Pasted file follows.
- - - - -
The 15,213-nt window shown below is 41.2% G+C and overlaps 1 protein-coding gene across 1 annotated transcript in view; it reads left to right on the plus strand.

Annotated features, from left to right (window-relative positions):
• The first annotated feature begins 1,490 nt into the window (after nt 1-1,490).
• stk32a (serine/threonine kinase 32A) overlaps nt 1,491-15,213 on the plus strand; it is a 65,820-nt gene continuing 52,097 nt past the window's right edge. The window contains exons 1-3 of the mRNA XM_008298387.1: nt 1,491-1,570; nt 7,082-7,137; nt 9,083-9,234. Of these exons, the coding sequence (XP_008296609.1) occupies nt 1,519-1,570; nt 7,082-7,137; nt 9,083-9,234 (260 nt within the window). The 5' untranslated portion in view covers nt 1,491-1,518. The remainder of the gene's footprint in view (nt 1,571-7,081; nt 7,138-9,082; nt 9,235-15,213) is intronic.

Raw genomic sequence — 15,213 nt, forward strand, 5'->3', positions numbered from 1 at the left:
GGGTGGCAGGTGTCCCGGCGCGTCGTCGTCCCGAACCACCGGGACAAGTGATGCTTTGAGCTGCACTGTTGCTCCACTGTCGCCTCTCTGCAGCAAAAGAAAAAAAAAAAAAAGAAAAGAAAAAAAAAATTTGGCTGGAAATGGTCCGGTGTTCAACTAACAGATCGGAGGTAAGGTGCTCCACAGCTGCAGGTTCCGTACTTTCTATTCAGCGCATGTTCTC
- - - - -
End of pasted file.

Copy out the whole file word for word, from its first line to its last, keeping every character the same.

The 15,213-nt window shown below is 41.2% G+C and overlaps 1 protein-coding gene across 1 annotated transcript in view; it reads left to right on the plus strand.

Annotated features, from left to right (window-relative positions):
• The first annotated feature begins 1,490 nt into the window (after nt 1-1,490).
• stk32a (serine/threonine kinase 32A) overlaps nt 1,491-15,213 on the plus strand; it is a 65,820-nt gene continuing 52,097 nt past the window's right edge. The window contains exons 1-3 of the mRNA XM_008298387.1: nt 1,491-1,570; nt 7,082-7,137; nt 9,083-9,234. Of these exons, the coding sequence (XP_008296609.1) occupies nt 1,519-1,570; nt 7,082-7,137; nt 9,083-9,234 (260 nt within the window). The 5' untranslated portion in view covers nt 1,491-1,518. The remainder of the gene's footprint in view (nt 1,571-7,081; nt 7,138-9,082; nt 9,235-15,213) is intronic.

Raw genomic sequence — 15,213 nt, forward strand, 5'->3', positions numbered from 1 at the left:
GGGTGGCAGGTGTCCCGGCGCGTCGTCGTCCCGAACCACCGGGACAAGTGATGCTTTGAGCTGCACTGTTGCTCCACTGTCGCCTCTCTGCAGCAAAAGAAAAAAAAAAAAAAGAAAAGAAAAAAAAAATTTGGCTGGAAATGGTCCGGTGTTCAACTAACAGATCGGAGGTAAGGTGCTCCACAGCTGCAGGTTCCGTACTTTCTATTCAGCGCATGTTCTC